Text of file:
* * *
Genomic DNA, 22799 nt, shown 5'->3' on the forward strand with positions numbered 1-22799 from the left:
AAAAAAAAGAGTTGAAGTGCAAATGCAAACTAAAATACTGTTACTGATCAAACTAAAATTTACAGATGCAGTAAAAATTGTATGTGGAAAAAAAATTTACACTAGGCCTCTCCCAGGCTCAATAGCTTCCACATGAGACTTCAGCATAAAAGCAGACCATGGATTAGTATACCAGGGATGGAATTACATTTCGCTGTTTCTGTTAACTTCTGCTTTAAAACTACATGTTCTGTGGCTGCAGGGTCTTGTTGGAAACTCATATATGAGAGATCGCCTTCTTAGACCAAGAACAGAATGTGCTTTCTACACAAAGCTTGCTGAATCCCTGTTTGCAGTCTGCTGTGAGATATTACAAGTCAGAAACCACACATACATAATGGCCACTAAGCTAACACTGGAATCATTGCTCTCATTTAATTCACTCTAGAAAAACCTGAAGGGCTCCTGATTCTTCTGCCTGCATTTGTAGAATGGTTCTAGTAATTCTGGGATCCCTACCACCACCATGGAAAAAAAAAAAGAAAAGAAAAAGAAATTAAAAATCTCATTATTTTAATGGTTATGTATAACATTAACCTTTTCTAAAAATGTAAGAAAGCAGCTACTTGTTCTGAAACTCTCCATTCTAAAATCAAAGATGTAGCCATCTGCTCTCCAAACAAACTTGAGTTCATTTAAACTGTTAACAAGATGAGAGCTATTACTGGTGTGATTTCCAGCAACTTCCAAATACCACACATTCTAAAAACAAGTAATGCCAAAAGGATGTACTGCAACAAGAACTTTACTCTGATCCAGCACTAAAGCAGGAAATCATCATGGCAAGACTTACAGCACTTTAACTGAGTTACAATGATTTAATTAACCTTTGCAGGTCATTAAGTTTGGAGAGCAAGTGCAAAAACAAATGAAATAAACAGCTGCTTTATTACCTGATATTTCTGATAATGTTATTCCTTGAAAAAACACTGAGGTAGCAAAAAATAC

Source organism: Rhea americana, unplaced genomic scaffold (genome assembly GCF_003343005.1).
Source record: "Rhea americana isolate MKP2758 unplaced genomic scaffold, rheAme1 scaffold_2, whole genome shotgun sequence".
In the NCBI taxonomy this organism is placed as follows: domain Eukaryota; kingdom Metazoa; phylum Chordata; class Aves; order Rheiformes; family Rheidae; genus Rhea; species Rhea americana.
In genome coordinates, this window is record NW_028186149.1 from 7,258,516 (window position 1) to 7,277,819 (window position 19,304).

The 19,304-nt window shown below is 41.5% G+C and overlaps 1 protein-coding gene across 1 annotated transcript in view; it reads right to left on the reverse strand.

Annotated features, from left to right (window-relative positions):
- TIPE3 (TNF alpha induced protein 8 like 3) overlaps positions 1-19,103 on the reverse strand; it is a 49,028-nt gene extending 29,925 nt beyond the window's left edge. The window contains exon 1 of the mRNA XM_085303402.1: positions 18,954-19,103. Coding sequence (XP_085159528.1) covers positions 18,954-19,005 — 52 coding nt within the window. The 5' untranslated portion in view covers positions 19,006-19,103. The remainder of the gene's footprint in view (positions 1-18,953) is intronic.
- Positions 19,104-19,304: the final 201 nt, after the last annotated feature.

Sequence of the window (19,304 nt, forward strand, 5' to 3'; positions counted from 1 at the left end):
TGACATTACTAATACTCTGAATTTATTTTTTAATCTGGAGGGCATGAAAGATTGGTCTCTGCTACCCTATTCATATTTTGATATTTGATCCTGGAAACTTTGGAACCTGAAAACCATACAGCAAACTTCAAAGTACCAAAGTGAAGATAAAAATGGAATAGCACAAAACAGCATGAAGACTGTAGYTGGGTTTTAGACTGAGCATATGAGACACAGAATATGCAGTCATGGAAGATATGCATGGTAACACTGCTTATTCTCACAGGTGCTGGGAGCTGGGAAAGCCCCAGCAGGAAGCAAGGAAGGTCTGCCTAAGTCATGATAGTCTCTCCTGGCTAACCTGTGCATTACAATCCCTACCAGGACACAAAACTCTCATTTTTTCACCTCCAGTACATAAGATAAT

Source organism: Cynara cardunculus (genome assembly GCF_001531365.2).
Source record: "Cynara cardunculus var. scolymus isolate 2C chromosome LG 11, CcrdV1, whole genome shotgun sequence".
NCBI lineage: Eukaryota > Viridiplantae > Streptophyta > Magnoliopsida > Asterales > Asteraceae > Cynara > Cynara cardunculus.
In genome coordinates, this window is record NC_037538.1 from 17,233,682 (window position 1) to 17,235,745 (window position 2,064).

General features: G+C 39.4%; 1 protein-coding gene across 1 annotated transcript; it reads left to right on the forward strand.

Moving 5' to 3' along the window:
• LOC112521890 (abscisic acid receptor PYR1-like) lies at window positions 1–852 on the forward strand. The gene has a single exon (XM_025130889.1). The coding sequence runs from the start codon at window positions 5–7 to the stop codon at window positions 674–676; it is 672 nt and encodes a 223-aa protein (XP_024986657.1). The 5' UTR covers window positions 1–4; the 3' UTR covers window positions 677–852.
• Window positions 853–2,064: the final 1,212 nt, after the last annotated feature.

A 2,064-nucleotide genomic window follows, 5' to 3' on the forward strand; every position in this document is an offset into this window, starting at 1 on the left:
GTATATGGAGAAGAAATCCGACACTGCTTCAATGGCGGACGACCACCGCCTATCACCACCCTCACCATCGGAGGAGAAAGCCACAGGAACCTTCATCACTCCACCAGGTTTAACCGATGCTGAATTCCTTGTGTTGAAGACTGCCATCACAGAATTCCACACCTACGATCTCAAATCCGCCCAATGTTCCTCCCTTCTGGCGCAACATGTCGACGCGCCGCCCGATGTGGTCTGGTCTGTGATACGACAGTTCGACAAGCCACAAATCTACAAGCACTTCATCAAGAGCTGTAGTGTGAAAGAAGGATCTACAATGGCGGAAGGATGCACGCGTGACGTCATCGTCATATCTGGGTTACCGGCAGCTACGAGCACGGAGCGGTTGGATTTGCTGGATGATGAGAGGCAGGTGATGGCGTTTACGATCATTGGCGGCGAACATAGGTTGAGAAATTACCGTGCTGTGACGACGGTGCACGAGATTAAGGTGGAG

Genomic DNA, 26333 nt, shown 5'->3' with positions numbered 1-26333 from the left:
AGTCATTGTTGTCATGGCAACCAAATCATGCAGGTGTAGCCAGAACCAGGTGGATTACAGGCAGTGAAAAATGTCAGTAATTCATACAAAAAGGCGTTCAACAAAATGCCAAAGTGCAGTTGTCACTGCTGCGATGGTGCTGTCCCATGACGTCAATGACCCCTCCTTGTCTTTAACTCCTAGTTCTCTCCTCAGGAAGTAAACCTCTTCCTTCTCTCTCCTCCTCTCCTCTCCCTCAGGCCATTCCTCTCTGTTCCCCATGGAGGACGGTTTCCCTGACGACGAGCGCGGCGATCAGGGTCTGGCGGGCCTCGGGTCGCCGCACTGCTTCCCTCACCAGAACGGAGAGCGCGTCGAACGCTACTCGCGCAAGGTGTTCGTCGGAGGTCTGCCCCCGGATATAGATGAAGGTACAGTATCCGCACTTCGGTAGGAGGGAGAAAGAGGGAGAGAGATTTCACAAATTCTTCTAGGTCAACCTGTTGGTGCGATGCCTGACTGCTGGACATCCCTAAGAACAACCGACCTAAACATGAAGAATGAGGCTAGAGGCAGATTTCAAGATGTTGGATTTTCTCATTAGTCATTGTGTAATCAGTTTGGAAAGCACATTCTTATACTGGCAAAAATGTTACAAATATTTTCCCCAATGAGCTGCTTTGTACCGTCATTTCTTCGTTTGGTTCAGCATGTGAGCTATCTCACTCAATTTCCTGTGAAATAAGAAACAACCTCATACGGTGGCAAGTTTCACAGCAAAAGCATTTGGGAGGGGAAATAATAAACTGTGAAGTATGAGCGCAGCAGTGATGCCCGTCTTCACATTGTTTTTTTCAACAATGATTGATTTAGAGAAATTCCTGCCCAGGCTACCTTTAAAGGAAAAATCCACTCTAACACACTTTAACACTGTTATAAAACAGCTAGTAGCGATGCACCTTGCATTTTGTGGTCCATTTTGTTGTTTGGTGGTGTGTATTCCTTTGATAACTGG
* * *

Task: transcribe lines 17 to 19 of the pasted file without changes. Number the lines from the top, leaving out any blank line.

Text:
General features: G+C 39.4%; 1 protein-coding gene across 1 annotated transcript; it reads left to right on the forward strand.

Moving 5' to 3' along the window:
• LOC112521890 (abscisic acid receptor PYR1-like) lies at window positions 1–852 on the forward strand. The gene has a single exon (XM_025130889.1). The coding sequence runs from the start codon at window positions 5–7 to the stop codon at window positions 674–676; it is 672 nt and encodes a 223-aa protein (XP_024986657.1). The 5' UTR covers window positions 1–4; the 3' UTR covers window positions 677–852.